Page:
The Goddess Freya, in Norse Mythology, is considered one of the most beautiful, and mysterious deities. She is the goddess of beauty and fertility and she rode in a chariot pulled by two massive cats. The cats, of course, were Norwegian Forest Cats.
About a thousand years ago, the Roman brought shorthaired European cats to Norway. The breed began to adapt to the harsh Norwegian climate. Sunless winters of wind and cold, and seemingly endless summer days with no moon; led to the cats developing long, thick coats, rugged bodies and an instinct to survive in the northern forests. They were the official cat of Norway and in 1934 a group of Norwegian cat lovers began a breed club and began to exhibit them at shows. Although they were nearly wiped out during World War II, the breed did rallyl thanks to the dedication of some breeders and in 1980 the first Norwegian Forest Cats found their way to the United States and The International Cat Association. TICA was the first registry to recognize the breed and they reached champion status in 1984, with CFA following much later in 1993.
The breed is a heavy boned cat and built very muscular and strong. Although a large, long haired breed, the Norwegian Forest Cat is very different from the Maine Coon. Their head is what is referred to as an equilateral triangle with the ears flowing from the triangle along the same lines. The nose profile is straight and the chin is firm and the eyes are large, expressive, and almond shaped. And the most impressive thing about this cat, is its luxurious, double coat; dense, rich fur with a wooly undercoat, covered by long, coarse, guard hairs. When the cat is in full winter coat, it sports a ruff and britches. The coat evolved because of the need for the cat to be protected from the elements and provide warmth during the cold months of the year. It takes several years for these cats to reach their maturity.
The Wegie, as the cat is often referred as, has a sweet, expressive face and is an alert and intelligent feline. They are extremely affectionate, playful, confident and loyal. While they are not a typical lap cat, they do have to be everywhere you are and supervise whatever it is you are doing. They know without a doubt that you cannot do anything without them.
A nice thing about a Wegie is that they are very social to strangers and other animals. They are very mischievous and instead of an annoying meow, they trill or chirp their conversations with their humans and each other. You can teach a Norwegian Forest Cat to enjoy riding in the car, or the Petco carriage, as you do your shopping.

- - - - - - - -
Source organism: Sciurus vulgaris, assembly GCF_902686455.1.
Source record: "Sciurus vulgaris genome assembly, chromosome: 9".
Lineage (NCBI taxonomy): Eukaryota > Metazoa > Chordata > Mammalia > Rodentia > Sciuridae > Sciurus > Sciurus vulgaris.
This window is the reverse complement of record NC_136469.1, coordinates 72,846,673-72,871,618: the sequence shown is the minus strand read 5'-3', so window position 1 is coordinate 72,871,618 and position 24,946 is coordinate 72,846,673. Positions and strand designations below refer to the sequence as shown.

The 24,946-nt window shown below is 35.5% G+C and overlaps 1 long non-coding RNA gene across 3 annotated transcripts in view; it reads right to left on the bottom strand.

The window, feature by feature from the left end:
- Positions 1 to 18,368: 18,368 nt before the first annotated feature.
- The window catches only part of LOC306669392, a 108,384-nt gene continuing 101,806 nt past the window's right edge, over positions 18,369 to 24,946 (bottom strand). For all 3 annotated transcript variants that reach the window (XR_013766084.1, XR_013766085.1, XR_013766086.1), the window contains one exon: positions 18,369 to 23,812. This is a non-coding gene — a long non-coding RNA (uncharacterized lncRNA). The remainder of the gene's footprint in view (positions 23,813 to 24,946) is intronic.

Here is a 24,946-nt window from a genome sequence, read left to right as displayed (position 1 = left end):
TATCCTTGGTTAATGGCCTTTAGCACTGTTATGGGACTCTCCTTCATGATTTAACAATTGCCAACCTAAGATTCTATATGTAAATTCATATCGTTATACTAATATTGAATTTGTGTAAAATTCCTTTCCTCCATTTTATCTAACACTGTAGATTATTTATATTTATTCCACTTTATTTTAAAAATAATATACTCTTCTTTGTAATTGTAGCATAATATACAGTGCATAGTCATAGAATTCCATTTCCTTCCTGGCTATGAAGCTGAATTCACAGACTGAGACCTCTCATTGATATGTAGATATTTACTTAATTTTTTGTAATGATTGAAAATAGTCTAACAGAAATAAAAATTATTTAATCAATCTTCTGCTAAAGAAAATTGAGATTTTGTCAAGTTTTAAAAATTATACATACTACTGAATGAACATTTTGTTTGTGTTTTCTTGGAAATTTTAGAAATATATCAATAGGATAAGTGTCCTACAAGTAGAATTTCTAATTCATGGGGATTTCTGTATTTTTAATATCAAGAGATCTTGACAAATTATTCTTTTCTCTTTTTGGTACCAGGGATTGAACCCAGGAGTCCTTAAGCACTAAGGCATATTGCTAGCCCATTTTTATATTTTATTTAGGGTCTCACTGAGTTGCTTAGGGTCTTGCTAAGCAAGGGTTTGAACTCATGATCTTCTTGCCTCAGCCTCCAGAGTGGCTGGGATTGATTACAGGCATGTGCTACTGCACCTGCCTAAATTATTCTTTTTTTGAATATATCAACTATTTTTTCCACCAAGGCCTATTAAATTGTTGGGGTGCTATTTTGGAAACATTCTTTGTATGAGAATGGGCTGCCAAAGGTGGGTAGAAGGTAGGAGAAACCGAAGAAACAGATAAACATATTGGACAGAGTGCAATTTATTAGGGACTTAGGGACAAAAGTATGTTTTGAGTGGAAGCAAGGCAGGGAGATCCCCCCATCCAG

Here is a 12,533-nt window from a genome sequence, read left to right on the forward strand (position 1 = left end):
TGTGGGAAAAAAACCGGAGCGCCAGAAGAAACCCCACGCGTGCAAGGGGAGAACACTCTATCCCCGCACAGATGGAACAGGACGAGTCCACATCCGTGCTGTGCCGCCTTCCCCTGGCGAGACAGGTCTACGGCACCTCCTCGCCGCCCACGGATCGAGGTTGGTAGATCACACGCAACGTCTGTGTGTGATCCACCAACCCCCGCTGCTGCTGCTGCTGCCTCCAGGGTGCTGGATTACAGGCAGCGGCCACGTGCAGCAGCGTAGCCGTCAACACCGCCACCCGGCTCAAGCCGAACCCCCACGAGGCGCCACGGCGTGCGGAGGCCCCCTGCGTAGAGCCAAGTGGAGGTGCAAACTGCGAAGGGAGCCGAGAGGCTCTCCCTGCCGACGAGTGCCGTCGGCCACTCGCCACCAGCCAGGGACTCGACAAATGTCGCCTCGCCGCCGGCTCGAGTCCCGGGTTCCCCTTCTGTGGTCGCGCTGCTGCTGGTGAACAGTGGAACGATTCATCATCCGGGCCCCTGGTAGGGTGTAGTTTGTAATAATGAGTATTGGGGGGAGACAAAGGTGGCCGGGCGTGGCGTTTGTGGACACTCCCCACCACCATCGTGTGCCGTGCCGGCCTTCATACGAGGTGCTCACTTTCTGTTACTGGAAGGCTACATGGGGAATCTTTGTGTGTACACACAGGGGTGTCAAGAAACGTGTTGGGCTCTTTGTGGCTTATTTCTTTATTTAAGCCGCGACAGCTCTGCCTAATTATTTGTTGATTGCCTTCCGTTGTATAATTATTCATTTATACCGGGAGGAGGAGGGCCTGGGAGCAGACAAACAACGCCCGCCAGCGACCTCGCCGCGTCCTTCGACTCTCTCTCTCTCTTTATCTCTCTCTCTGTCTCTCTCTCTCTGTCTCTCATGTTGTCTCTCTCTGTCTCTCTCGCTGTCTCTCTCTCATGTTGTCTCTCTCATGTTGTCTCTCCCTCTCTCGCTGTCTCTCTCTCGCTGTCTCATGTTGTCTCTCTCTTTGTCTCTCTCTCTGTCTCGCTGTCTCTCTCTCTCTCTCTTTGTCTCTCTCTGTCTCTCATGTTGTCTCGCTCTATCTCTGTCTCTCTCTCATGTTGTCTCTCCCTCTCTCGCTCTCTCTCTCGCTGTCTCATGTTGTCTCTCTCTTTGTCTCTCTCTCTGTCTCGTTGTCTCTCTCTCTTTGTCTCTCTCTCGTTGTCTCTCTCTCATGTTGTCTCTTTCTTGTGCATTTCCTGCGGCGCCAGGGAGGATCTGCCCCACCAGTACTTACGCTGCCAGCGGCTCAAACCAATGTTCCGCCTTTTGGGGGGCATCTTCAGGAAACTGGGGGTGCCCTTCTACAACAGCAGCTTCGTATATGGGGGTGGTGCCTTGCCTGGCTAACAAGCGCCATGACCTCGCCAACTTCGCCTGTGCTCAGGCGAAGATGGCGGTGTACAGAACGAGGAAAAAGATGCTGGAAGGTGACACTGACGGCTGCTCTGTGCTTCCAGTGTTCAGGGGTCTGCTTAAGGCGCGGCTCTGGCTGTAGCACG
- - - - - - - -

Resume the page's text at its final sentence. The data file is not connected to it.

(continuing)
This is not a groom free cat though – the double coat requires more care than many cats. Frequent brushing during the two shedding seasons is necessary and at other times, at least a weekly brushing is needed to maintain the coat. Once spring arrives, the Wegie’s coat sheds and goes from thick to much thinner for the summer months so there is a slight grooming reprieve each year.
In general, the breed is hardy, but there is a rare genetic disease that the Norwegian Forest Cat is prone to and that is Glycogen Storage Disease. Kittens born with this disease, never survive to adulthood and they are most often stillborn. But those that are born alive appear perfectly normal until they are about five months old. At that time they develop a muscular weakness that continues to degenerate, and eventually, prevent the cat from being able to walk. There is no known treatment. Responsible breeders have their cats tested for the disease before allowing them to reproduce and when buying a kitten, you should request to see the parent’s status. They are either normal or carriers and it takes two carriers to produce an affected kitten.
These beautiful cats, who make you believe that they are still living in the wild, are actually quite content living a modern, domestic life. They will happily be your animal companion. They will even be a friend to your children as they are a very tolerant breed. If you can handle the grooming, you will have a wonderful animal companion that will fulfill a whole lot of needs, all in one big bundle of love.
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